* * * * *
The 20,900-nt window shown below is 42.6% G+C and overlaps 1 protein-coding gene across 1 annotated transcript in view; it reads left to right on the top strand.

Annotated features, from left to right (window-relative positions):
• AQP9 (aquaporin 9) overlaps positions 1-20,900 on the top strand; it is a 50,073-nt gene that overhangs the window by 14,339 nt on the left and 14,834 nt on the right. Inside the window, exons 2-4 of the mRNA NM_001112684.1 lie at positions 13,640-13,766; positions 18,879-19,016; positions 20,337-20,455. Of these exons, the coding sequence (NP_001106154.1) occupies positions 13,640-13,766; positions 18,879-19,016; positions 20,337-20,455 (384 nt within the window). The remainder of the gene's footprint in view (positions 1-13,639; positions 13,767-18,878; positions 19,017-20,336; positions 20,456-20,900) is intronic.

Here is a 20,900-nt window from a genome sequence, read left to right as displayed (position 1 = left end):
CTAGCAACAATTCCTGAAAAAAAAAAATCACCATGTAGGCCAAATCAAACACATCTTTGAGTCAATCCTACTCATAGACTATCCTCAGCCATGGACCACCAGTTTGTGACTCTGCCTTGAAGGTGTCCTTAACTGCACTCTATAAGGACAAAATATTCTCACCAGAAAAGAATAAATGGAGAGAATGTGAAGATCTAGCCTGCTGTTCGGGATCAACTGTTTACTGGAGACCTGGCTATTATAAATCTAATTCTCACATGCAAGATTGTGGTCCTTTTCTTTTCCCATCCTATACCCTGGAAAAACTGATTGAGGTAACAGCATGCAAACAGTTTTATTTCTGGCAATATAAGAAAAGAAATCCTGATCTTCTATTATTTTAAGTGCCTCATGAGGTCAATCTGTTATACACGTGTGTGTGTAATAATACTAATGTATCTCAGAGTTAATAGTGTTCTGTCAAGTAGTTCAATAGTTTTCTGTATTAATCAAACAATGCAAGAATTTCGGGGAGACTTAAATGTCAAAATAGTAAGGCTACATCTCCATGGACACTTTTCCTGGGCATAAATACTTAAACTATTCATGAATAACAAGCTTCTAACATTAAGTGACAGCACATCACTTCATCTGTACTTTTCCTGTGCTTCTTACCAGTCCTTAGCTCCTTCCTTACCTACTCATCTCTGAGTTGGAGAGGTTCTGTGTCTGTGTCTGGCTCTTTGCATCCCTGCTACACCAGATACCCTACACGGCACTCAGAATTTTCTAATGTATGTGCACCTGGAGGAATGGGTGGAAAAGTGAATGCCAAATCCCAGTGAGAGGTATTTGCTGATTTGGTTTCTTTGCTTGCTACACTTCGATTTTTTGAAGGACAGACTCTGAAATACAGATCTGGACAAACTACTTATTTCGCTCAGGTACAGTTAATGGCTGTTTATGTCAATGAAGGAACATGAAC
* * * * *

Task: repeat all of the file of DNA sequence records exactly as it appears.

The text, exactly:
The 20,900-nt window shown below is 42.6% G+C and overlaps 1 protein-coding gene across 1 annotated transcript in view; it reads left to right on the top strand.

Annotated features, from left to right (window-relative positions):
• AQP9 (aquaporin 9) overlaps positions 1-20,900 on the top strand; it is a 50,073-nt gene that overhangs the window by 14,339 nt on the left and 14,834 nt on the right. Inside the window, exons 2-4 of the mRNA NM_001112684.1 lie at positions 13,640-13,766; positions 18,879-19,016; positions 20,337-20,455. Of these exons, the coding sequence (NP_001106154.1) occupies positions 13,640-13,766; positions 18,879-19,016; positions 20,337-20,455 (384 nt within the window). The remainder of the gene's footprint in view (positions 1-13,639; positions 13,767-18,878; positions 19,017-20,336; positions 20,456-20,900) is intronic.

Here is a 20,900-nt window from a genome sequence, read left to right as displayed (position 1 = left end):
CTAGCAACAATTCCTGAAAAAAAAAAATCACCATGTAGGCCAAATCAAACACATCTTTGAGTCAATCCTACTCATAGACTATCCTCAGCCATGGACCACCAGTTTGTGACTCTGCCTTGAAGGTGTCCTTAACTGCACTCTATAAGGACAAAATATTCTCACCAGAAAAGAATAAATGGAGAGAATGTGAAGATCTAGCCTGCTGTTCGGGATCAACTGTTTACTGGAGACCTGGCTATTATAAATCTAATTCTCACATGCAAGATTGTGGTCCTTTTCTTTTCCCATCCTATACCCTGGAAAAACTGATTGAGGTAACAGCATGCAAACAGTTTTATTTCTGGCAATATAAGAAAAGAAATCCTGATCTTCTATTATTTTAAGTGCCTCATGAGGTCAATCTGTTATACACGTGTGTGTGTAATAATACTAATGTATCTCAGAGTTAATAGTGTTCTGTCAAGTAGTTCAATAGTTTTCTGTATTAATCAAACAATGCAAGAATTTCGGGGAGACTTAAATGTCAAAATAGTAAGGCTACATCTCCATGGACACTTTTCCTGGGCATAAATACTTAAACTATTCATGAATAACAAGCTTCTAACATTAAGTGACAGCACATCACTTCATCTGTACTTTTCCTGTGCTTCTTACCAGTCCTTAGCTCCTTCCTTACCTACTCATCTCTGAGTTGGAGAGGTTCTGTGTCTGTGTCTGGCTCTTTGCATCCCTGCTACACCAGATACCCTACACGGCACTCAGAATTTTCTAATGTATGTGCACCTGGAGGAATGGGTGGAAAAGTGAATGCCAAATCCCAGTGAGAGGTATTTGCTGATTTGGTTTCTTTGCTTGCTACACTTCGATTTTTTGAAGGACAGACTCTGAAATACAGATCTGGACAAACTACTTATTTCGCTCAGGTACAGTTAATGGCTGTTTATGTCAATGAAGGAACATGAAC